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September 13, 2017, 2:02 AM IST
Chief economic adviser (CEA) Arvind Subramanian recently argued that since renewable sources of energy come with hidden costs, coal – which is cheaper – should remain India’s primary source of energy and we should not allow the narrative of ‘carbon imperialism’ to come in the way of realistic energy policy planning. Ajay Mathur, Director General of TERI (The Energy & Resources Institute) and member of the PM’s Council on Climate Change spoke to Nalin Mehta and Sanjiv Shankaran on the debate over the high costs of renewable energy and how India should balance energy policy:
How do you respond to the CEA’s argument that coal should remain the mainstay of India’s energy needs?
There is no doubt that in the medium-term, coal will continue to provide the vast bulk of electricity that we need. It is important that the coal sector does not collapse. The current over-capacity in coal generation has led to many plants operating at low plant load factors. In the short-term, we need to nurse these plants through so that we don’t have a collapse in the system.
Given the high cost of power from renewables on one hand, and climate change imperatives on the other, how do we get the right policy mix?
There is broad agreement that as we move to the future, all new capacity addition should be based on renewables beyond a certain date. We expect that the price of electricity from renewables plus storage cost will be same as the cost of electricity from coal, by somewhere around 2025. We expect this will become about Rs 5 per unit. The issue is what happens between now and 2025.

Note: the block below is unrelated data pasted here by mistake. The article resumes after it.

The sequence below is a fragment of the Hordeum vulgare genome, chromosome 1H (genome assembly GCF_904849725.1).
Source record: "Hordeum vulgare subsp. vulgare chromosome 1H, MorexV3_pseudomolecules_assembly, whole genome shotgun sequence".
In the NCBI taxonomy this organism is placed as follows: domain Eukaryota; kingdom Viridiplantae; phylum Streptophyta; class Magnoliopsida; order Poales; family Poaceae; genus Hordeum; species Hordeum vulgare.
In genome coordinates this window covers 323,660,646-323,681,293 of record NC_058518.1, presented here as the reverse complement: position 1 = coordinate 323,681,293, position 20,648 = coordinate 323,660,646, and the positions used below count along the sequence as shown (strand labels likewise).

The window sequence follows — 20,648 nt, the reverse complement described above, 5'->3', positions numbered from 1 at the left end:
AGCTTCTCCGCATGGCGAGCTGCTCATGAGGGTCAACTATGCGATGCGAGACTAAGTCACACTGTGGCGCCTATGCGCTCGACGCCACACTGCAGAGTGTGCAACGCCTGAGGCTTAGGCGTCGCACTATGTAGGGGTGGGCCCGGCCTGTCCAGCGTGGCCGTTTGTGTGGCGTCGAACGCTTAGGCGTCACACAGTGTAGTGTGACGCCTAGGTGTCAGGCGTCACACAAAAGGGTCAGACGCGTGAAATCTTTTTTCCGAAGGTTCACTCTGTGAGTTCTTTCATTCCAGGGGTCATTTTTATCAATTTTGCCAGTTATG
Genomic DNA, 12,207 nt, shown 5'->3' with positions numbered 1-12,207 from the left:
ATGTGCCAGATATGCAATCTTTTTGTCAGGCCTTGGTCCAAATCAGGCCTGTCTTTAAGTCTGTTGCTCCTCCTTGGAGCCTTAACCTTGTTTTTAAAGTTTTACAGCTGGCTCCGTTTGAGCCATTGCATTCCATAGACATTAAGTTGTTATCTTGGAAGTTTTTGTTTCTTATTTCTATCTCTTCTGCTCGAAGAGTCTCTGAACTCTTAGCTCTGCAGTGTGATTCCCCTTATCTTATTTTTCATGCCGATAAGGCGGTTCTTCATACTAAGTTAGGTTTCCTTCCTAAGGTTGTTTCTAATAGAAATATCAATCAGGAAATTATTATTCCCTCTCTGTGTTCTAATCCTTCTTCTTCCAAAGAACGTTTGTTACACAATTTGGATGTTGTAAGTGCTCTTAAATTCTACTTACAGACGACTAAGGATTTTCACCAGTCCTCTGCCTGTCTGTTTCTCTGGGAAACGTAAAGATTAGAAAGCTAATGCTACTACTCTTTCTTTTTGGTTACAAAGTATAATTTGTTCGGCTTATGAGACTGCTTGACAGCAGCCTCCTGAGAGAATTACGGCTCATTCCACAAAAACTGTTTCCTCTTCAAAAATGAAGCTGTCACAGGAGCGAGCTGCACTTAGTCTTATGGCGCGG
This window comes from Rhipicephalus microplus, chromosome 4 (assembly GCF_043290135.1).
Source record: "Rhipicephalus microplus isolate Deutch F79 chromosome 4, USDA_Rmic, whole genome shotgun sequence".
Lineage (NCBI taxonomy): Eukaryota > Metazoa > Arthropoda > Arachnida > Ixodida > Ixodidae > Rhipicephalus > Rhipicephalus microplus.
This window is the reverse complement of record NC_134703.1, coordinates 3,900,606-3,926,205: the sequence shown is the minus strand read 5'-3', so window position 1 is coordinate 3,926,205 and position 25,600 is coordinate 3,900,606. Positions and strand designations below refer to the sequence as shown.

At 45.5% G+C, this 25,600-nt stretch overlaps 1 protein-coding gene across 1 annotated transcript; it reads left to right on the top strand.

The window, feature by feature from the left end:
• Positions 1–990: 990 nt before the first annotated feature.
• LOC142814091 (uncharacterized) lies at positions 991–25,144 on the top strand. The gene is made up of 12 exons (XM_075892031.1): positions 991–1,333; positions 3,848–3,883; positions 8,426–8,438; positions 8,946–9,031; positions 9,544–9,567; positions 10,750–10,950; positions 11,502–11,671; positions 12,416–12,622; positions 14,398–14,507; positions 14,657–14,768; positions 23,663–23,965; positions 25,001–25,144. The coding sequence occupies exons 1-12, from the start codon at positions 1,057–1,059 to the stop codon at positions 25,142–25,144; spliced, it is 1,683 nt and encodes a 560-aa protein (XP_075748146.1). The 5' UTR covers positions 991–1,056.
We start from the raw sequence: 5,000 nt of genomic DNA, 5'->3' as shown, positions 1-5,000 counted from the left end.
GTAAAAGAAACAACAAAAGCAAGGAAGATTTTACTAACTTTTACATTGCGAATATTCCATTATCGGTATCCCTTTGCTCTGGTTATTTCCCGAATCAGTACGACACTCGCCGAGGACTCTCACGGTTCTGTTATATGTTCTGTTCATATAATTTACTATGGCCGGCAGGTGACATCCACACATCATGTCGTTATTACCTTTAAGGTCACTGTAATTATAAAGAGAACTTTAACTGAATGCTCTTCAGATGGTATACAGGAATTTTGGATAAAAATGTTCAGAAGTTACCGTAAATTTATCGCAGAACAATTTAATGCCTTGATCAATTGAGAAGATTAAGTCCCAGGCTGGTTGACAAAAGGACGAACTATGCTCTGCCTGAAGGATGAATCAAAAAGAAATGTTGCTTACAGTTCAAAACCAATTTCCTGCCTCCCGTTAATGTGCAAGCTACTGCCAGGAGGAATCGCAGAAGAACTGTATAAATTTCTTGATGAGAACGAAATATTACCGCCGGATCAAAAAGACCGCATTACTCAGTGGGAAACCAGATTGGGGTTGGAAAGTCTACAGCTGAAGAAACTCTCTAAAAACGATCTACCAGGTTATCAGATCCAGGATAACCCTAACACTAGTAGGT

But today this costs roughly about Rs 11 per kWh, as per the Economic Survey?
Exactly. If you break that up, it translates into about Rs 3 per kWh for renewable electricity and Rs 8 per kWh for storage capacity. Over the next 10 years, if battery prices reduce to about one-third, then battery power will cost less than Rs 3. The price of renewables-based energy itself will fall to much less than Rs 2 or a total price of less than Rs 5 per unit by the mid-2020s.
But aren’t there other hidden costs in renewables – like land – as the Economic Survey has pointed out?
The great advantage of solar power stations is that they can be in places where you don’t need a railway siding to bring in coal. The issue is if there a marginal or social cost which is larger than financial cost. We don’t know.
But even in 2025 you won’t be sure of the social costs of renewables?
A good example is wind, where all power generation is from the private sector. Most of these people bought the land and there were no acquisition problems. Financial and social cost are somewhat in equilibrium. Even within this, in Tamil Nadu, farmers got very smart with land. And the cost is linked to kWh generated per-square-meter of land. We will see more innovative measures of land allocation which ensure that financial costs are much closer to social costs.
How do you respond to the view that realistic policy making requires India to not buy into carbon imperialism?
We have to invest in futures that make sense to us. So, we move to large-scale renewables as they become the least-cost option. The price of electricity from coal is also increasing because of the social costs of air pollution, and the necessity for more stringent air quality standards. This will add 75 paisa to Re 1 to every electricity unit produced from power plants today. An average cost of Rs 3.5 per unit of electricity ends up becoming Rs 4.25 to 4.50 once the additional air pollution control costs are built in.
It is important to go back to the Electricity Act, 2003. That represents a broad agreement in the nation that we need to push renewables for something that is more than only an economic argument. In 2003, renewable electricity was 2%. We are now at about 8%. The question is: Are renewables coming at a cost greater than their benefits? The answer: No.
India has been taxing coal since 2010 for the Clean Energy Fund but that money, instead of being used for research and development (R&D), has been diverted to GST. Isn’t that an anomaly?
The coal cess was to be used to promote renewables implementation and R&D. It is indeed unfortunate that this cess has gone to GST. I would like to see it resurrected to be used for renewables, even for the short-term succour that is needed for the coal sector. We are essentially talking about buying time.
It will be good if the National Clean Energy Fund is used for that.
DISCLAIMER : Views expressed above are the author’s own.
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